OT God versus NT God

December 6, 2006 | By | 29 Replies More

How do people who believe the Bible to be inerrant reconcile the Old Testmament version of God with the New Testament’s version? 

They don’t often try.  Rather, they cherry pick.  They tell the Noah story by focusing on God’s “saving” of Noah’s family, rather than firmly acknowledging God’s decision to commit cold senseless genocide regarding everyone else (even the plants and non-human animials).  With that little move, the OT God does seem a bit more like kind and gentle Jesus, who they portray by downplaying the fact that Jesus invented hell.  In the old days, when God was angry with you, you just died.  Bang!  That’s it.  Since the NT, mere death isn’t sufficient punishment.  You need to be tortured in hell forever.  But enough of these undeniable conclusions based on a detached reading of the Bible! 

Here’s a ribald cartoon that teases out those subtle personality differences between the OT and NT Gods.


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Category: Humor, Religion, Uncategorized

About the Author ()

Erich Vieth is an attorney focusing on consumer law litigation and appellate practice. He is also a working musician and a writer, having founded Dangerous Intersection in 2006. Erich lives in the Shaw Neighborhood of St. Louis, Missouri, where he lives half-time with his two extraordinary daughters.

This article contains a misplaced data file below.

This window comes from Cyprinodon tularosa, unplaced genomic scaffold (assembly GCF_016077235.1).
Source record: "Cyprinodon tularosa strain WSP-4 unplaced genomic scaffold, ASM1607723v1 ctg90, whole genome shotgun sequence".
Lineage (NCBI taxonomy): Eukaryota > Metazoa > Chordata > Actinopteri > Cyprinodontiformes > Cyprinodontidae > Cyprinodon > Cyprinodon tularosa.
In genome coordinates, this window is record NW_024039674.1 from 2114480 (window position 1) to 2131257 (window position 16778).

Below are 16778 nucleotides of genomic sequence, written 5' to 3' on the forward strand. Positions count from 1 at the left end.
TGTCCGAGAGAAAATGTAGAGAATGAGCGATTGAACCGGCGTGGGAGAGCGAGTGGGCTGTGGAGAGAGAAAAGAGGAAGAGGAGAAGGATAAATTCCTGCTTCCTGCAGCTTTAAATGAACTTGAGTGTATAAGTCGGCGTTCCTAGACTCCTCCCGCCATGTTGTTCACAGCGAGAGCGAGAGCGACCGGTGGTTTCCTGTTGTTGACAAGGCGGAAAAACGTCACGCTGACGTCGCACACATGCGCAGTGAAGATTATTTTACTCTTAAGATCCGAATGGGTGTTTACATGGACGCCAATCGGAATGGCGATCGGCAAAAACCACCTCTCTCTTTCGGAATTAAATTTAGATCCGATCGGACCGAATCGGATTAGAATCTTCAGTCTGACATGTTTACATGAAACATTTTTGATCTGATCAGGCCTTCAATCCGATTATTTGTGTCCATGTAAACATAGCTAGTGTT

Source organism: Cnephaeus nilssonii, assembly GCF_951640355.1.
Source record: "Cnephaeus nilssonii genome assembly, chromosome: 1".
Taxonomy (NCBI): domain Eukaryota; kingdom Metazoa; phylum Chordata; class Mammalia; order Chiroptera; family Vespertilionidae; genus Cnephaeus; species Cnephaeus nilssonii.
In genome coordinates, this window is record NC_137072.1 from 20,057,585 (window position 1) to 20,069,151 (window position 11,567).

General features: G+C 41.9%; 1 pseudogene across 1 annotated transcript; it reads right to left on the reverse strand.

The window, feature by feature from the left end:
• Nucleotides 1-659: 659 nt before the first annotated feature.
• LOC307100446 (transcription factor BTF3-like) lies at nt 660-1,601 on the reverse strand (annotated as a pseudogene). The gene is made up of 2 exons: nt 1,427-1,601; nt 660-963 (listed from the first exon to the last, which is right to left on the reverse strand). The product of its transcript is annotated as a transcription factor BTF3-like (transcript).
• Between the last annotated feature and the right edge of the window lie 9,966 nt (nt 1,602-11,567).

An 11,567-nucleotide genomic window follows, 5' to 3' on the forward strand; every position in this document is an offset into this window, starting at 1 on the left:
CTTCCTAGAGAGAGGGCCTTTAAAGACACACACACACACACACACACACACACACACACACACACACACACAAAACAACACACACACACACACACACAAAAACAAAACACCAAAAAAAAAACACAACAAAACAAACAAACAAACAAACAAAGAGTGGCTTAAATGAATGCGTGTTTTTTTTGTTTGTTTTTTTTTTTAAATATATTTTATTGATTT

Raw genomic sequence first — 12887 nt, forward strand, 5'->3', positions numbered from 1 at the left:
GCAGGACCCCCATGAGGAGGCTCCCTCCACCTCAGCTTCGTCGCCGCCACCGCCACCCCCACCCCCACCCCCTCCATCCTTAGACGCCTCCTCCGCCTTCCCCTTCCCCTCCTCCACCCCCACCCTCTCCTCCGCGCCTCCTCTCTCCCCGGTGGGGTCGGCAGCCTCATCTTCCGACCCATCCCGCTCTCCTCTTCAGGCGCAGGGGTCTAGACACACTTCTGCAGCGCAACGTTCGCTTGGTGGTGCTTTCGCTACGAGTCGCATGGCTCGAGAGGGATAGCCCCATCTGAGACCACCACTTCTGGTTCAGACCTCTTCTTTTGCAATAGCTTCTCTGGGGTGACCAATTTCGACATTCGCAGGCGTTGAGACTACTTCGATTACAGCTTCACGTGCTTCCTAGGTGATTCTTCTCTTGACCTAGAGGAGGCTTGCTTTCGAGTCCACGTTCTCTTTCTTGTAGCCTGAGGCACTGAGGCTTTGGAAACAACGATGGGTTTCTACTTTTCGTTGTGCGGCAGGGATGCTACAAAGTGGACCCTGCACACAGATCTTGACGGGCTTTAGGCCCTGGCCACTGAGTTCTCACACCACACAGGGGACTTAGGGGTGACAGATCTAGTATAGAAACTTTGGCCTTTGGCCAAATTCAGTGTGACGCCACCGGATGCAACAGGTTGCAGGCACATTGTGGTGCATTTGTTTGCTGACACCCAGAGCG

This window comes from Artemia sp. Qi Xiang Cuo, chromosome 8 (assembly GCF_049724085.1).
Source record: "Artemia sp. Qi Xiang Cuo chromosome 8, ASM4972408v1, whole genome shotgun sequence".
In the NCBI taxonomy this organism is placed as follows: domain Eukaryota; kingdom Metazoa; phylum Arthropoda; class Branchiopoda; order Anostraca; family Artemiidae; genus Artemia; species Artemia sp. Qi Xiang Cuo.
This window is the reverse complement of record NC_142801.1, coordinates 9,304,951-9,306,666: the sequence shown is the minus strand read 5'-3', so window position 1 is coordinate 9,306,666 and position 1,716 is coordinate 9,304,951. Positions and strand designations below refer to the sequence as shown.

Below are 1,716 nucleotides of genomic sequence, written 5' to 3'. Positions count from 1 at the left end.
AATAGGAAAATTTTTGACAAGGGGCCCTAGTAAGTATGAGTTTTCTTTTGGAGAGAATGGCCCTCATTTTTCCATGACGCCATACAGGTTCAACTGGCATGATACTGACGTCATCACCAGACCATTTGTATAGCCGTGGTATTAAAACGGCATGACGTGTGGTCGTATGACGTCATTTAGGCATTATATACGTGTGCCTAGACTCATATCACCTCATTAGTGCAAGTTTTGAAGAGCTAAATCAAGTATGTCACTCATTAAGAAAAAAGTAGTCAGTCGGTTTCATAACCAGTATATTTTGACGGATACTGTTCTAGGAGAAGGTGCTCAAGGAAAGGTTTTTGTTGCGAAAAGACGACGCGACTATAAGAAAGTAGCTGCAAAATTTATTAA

Comments (29)

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  1. Scholar says:

    Larry, do you think gay marriage should be allowed?

    Larry, do you think abortion should always be illegal?

    Larry, do you believe that men are superior to women?

    Larry, do you believe in dinosaurs?

    Larry, do you believe in spirits?

    Larry, do you believe in cavemen?

    Larry, do you believe that your God is superior to mine?

    Larry, do you believe that the scientists are trying to deceive us?

    Larry, do you think that your soul is going to Heaven?

  2. Scholar says:

    How about (stem) cell research Larry, bad or good?

    How about intelligent design allowed in science class?

    How about slavery?

    How about building a wall between the USA and Mexico?

  3. grumpypilgrim says:

    Larry writes: "God doesn’t change…."

    What objective evidence supports Larry's assertion? The God of the OT and the God of the NT have radically different personalities, radically different covenants, and radically different audiences. Accordingly, objective evidence for Larry's claim is conspicuously lacking. However, it all depends upon how we define "God:" if our definition is broad enough, maybe, as Larry says, God doesn't change.

    For example, let's consider the weather. It changes, right? From season to season, from day to day, even from moment to moment. However, if we define "weather" to encompass all possible meteorological states for a given location (i.e., a state space), then we can rightfully say that the weather does *not* change. In my city, for instance, winters are long and cold, and summers are short and hot. We don't get snow in July, nor do we get 90 degrees in January. Thus, if we include all of this in our definition of "weather," then we can rightfully say it doesn't change. When it's cold in January, when it's hot in July, we can argue that the weather is the same as it has always been: it hasn't changed.